Bianca Alexander, a renowned and prolific author on the subject of spirituality and host of the lifestyle TV show “Conscious Living,” writes in Spirituality & Health about both the progress and setbacks of “awakening the feminine divine” as a modern woman. If you look at everything Bianca Alexander has done, you would probably think that what she has to say in her article is pretty credible. I don’t know. I didn’t read all of it, because thanks to PepsiCo, none of it matters!
In an interview with Stephen Dubner on Freakonomics, Indra Nooyi, C.E.O. of PepsiCo, announced Pepsi’s plan to launch more ladylike chips. Dubner from Freakonomics, prompted the announcement with his GREAT understanding of the fundamental differences between men and women. Dubner “understand[s] that men and women eat chips very differently” and asked Nooyi to name some of the differences. Nooyi went on to acknowledge the fundamental differences between men and women in chip-eating, referencing her personal observations of young men with their Dorito-eating:
As you watch a lot of the young guys eat the chips, they love their Doritos, and they lick their fingers with great glee, and when they reach the bottom of the bag they pour the little broken pieces into their mouth, because they don’t want to lose that taste of the flavor, and the broken chips in the bottom. Women would love to do the same, but they don’t. They don’t like to crunch too loudly in public. And they don’t lick their fingers generously and they don’t like to pour the little broken pieces and the flavor into their mouth.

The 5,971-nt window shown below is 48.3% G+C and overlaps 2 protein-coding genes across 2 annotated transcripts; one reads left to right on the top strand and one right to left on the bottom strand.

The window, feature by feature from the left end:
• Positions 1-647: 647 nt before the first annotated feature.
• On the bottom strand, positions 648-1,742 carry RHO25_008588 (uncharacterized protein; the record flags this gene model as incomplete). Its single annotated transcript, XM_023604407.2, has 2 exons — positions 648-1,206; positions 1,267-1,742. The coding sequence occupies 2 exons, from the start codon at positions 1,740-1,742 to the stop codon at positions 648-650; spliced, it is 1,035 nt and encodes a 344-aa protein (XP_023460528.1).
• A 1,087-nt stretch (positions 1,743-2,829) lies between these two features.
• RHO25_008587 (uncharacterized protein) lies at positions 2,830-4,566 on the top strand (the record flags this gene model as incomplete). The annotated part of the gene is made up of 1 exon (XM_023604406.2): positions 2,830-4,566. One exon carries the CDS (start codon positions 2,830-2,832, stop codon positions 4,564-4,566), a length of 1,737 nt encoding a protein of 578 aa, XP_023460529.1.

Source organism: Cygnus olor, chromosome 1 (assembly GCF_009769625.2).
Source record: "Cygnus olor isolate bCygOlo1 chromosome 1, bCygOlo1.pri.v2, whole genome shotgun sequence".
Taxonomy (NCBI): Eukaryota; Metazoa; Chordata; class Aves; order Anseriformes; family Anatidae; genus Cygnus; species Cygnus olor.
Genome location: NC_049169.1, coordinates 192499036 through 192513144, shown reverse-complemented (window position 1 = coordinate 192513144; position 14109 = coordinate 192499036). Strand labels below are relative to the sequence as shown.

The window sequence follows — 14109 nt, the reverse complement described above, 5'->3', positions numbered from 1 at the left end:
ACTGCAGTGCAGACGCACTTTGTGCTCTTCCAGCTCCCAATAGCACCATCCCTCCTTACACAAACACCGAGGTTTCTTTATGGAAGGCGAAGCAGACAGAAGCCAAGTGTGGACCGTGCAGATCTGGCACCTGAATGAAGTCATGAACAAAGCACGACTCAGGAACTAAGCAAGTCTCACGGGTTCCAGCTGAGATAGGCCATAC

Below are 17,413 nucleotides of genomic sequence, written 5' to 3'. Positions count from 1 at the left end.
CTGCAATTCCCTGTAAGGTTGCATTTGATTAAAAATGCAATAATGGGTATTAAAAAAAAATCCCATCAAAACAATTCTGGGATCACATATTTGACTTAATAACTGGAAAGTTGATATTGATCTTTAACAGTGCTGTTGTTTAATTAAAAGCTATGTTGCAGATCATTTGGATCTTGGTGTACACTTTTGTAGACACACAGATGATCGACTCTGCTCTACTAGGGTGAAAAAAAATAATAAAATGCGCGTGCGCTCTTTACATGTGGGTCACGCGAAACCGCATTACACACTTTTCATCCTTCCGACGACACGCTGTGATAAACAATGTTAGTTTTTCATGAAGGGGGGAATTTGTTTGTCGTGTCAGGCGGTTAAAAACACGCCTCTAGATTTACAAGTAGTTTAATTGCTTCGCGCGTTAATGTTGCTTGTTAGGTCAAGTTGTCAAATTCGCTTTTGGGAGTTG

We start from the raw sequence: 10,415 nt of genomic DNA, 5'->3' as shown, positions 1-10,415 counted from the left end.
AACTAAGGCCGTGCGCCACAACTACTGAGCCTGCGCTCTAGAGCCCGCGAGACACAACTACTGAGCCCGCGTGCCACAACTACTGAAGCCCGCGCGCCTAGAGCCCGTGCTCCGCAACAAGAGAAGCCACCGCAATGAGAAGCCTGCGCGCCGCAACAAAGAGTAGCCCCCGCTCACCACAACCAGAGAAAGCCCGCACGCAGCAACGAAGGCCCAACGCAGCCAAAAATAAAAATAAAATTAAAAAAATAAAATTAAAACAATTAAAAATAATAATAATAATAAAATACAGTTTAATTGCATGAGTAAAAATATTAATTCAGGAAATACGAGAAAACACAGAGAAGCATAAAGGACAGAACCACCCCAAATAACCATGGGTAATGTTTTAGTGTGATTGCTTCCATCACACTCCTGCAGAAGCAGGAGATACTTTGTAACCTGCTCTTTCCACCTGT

Nooyi remains hopeful but notes that there is much room for improvement regarding chip-eating for women:
For women, low-crunch, the full taste profile, not have so much of the flavor stick on the fingers, and how can you put it in a purse? Because women love to carry a snack in their purse.
Emma Perry, a peer and dear friend of mine, overall has little to no interest in the topic, but nonetheless has her own suggestions for the company: “less crunch, more taste.” Perry, however, does admit that in her personal experience, “the crunch don’t stop the party,” recalling that she and her softball team once ate “like 10” party-sized bags of Cool Ranch Doritos in “like one hour.”
Perry has her own idea for a tagline, too: “women, aren’t you tired of your munchies being heard everywhere you go?” She says that historically, the world of chip-eating has been very man-centric… and loud: “Man Doritos! The crunch heard’ round the world.” Perry cares deeply for her softball team and wants to make the chip-eating world a better place for everyone, regardless of gender. She thinks about the future and the next time her softball team eats “like 10” party-sized bags of Cool Ranch Doritos. She envisions a future for her team wherein that kind of rapid mass consumption takes place in an environment free of crunch-induced shame. She feels this is crucial for heightened team-bonding to in women’s high school sports.
Note that while the quotes from Stephen Dubner and Indra Nooyi are unfortunately real, the whole of this article was purely satirical and not meant to be taken seriously.